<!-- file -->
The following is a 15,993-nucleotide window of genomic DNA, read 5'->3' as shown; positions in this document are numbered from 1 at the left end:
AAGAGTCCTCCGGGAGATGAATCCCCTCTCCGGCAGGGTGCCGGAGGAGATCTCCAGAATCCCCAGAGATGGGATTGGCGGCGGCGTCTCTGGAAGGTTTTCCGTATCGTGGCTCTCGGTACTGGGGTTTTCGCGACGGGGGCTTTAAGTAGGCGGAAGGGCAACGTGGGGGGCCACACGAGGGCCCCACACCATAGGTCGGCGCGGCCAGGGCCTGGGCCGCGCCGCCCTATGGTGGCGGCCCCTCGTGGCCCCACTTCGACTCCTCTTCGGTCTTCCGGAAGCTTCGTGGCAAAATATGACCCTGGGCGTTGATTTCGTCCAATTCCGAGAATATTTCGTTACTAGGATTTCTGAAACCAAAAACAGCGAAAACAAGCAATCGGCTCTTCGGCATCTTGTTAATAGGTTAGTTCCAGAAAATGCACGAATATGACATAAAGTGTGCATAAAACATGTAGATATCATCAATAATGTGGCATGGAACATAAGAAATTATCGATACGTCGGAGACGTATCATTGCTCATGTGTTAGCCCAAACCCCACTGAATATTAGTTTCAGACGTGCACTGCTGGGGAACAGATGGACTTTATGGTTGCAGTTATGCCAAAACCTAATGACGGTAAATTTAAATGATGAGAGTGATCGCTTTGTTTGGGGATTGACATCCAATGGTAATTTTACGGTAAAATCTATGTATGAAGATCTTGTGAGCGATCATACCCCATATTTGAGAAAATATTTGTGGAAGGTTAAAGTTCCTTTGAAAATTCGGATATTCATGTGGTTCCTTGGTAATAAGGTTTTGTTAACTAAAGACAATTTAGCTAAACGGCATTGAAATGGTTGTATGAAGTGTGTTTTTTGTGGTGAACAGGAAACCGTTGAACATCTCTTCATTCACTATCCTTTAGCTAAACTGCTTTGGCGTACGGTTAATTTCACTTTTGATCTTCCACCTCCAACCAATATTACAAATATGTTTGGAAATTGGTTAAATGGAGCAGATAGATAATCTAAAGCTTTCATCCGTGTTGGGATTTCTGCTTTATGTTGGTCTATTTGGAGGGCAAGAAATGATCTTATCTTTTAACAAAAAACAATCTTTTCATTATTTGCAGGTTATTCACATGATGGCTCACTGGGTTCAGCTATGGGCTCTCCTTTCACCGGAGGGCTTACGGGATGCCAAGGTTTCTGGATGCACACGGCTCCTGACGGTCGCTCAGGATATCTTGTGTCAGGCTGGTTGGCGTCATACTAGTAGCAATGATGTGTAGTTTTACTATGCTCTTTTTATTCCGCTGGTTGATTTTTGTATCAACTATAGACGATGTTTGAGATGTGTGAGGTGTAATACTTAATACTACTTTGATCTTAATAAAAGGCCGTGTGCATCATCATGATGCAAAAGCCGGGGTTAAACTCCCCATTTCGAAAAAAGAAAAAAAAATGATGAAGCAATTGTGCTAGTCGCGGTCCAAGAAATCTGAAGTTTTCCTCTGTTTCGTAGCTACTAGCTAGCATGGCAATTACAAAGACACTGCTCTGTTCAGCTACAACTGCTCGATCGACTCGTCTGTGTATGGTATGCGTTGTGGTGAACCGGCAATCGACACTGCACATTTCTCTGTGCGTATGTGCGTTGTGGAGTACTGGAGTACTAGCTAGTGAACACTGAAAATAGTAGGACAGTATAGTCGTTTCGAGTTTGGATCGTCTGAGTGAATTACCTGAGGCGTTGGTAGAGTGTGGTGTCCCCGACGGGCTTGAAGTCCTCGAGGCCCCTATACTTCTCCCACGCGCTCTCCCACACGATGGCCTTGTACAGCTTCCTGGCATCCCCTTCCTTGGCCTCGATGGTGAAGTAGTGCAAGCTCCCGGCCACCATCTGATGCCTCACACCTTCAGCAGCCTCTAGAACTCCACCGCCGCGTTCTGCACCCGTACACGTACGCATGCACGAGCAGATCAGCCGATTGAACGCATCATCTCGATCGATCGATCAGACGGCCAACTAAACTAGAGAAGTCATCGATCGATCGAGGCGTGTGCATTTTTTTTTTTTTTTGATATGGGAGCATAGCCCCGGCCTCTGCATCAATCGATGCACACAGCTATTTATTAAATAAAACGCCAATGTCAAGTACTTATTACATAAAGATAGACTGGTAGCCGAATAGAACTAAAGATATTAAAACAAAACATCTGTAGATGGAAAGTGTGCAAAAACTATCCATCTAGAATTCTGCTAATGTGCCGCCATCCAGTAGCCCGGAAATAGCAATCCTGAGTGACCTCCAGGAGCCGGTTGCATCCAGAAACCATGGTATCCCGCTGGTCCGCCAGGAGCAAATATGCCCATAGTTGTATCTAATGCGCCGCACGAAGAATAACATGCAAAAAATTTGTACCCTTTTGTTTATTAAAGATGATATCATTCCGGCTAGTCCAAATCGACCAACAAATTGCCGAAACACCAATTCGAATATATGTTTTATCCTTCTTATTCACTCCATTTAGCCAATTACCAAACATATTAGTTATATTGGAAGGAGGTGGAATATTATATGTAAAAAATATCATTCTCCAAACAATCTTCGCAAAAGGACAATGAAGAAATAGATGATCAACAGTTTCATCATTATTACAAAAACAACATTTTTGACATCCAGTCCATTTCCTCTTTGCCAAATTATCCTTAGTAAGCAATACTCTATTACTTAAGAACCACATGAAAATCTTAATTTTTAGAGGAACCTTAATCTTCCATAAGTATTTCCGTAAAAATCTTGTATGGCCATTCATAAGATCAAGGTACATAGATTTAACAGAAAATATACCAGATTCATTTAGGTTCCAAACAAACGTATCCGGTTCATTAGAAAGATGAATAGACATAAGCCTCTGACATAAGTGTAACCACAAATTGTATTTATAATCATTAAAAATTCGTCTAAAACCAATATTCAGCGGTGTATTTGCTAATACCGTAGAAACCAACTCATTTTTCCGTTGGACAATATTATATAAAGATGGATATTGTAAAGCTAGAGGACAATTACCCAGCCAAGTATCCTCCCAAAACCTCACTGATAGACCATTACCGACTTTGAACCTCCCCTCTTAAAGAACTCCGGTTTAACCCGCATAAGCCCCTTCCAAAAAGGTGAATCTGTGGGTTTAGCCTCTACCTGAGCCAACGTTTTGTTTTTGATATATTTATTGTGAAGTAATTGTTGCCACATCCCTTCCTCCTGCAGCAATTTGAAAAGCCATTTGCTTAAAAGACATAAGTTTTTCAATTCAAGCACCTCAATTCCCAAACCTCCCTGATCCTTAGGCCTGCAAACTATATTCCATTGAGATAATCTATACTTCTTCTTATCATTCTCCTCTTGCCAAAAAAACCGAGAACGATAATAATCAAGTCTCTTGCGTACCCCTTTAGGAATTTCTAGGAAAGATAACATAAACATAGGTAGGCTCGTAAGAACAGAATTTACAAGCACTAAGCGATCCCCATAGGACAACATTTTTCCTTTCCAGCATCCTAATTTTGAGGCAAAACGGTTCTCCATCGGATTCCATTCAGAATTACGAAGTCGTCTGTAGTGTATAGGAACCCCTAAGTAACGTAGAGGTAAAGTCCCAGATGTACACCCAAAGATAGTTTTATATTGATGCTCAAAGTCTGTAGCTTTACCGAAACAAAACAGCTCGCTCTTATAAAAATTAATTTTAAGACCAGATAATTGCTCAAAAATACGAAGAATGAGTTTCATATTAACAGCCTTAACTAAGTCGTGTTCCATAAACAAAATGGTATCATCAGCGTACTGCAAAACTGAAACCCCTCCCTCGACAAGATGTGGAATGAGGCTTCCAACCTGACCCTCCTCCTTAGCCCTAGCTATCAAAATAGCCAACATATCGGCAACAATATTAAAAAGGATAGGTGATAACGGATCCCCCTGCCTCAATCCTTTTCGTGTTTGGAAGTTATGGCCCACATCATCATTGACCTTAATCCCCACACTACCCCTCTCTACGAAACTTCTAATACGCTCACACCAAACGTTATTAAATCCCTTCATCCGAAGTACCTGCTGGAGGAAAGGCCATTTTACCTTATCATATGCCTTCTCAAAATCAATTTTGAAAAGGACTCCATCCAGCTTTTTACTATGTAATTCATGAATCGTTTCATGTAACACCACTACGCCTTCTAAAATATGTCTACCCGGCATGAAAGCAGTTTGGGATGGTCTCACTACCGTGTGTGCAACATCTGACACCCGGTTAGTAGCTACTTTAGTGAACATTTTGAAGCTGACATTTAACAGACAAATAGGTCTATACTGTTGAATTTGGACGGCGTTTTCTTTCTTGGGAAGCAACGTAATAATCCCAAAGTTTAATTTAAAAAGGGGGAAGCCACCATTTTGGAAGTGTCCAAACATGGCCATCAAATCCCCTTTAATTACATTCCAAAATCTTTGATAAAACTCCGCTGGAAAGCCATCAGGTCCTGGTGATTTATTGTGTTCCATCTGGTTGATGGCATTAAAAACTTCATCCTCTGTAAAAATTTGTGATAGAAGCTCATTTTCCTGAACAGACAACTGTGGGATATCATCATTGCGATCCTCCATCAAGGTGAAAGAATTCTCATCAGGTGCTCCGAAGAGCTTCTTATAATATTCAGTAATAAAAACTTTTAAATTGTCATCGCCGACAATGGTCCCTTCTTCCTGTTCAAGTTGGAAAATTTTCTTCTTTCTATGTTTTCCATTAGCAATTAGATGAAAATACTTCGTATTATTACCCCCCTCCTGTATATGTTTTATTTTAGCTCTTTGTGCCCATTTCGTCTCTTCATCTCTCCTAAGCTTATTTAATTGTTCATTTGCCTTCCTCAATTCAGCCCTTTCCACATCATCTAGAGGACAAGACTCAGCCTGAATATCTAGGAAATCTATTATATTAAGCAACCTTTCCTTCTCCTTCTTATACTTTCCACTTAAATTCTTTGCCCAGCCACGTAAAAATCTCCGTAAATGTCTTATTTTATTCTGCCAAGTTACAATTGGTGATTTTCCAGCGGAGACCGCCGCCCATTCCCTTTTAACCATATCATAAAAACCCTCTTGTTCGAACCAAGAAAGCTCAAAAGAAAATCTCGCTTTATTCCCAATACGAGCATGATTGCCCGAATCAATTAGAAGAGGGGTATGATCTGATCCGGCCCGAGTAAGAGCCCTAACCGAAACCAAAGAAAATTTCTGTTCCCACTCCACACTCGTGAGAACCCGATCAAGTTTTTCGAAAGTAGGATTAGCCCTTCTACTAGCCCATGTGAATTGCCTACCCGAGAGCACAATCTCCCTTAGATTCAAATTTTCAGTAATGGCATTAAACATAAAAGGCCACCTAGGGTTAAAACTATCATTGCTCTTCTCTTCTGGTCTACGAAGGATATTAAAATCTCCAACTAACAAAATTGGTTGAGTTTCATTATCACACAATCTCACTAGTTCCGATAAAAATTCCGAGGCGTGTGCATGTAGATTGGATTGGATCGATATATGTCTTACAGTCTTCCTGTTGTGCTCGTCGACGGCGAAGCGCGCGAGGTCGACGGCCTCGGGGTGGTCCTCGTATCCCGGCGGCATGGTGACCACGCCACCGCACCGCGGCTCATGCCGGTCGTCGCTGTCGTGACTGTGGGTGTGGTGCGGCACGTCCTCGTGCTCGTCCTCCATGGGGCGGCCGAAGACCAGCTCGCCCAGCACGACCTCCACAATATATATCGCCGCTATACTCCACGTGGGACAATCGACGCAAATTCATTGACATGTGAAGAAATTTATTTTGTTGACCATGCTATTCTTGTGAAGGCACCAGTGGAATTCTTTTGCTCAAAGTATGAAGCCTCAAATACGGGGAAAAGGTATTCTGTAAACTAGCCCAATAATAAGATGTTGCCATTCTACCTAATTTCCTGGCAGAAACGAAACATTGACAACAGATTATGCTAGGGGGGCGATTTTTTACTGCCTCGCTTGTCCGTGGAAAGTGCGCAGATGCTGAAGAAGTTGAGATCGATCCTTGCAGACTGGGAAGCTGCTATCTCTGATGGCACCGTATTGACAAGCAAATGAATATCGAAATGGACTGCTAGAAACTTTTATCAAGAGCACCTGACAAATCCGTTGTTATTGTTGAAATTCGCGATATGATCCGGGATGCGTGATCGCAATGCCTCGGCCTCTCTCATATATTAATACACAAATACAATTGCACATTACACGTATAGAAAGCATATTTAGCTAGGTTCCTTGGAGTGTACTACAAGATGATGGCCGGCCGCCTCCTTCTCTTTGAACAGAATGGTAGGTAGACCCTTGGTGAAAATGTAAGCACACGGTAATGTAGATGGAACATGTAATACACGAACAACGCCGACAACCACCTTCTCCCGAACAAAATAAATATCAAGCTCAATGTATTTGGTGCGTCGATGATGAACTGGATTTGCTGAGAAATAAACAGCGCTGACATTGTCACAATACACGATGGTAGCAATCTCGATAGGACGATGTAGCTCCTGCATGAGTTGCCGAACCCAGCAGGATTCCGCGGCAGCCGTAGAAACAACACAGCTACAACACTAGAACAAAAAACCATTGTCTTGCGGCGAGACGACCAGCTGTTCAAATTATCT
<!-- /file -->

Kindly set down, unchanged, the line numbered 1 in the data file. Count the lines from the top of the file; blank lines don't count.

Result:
The following is a 15,993-nucleotide window of genomic DNA, read 5'->3' as shown; positions in this document are numbered from 1 at the left end: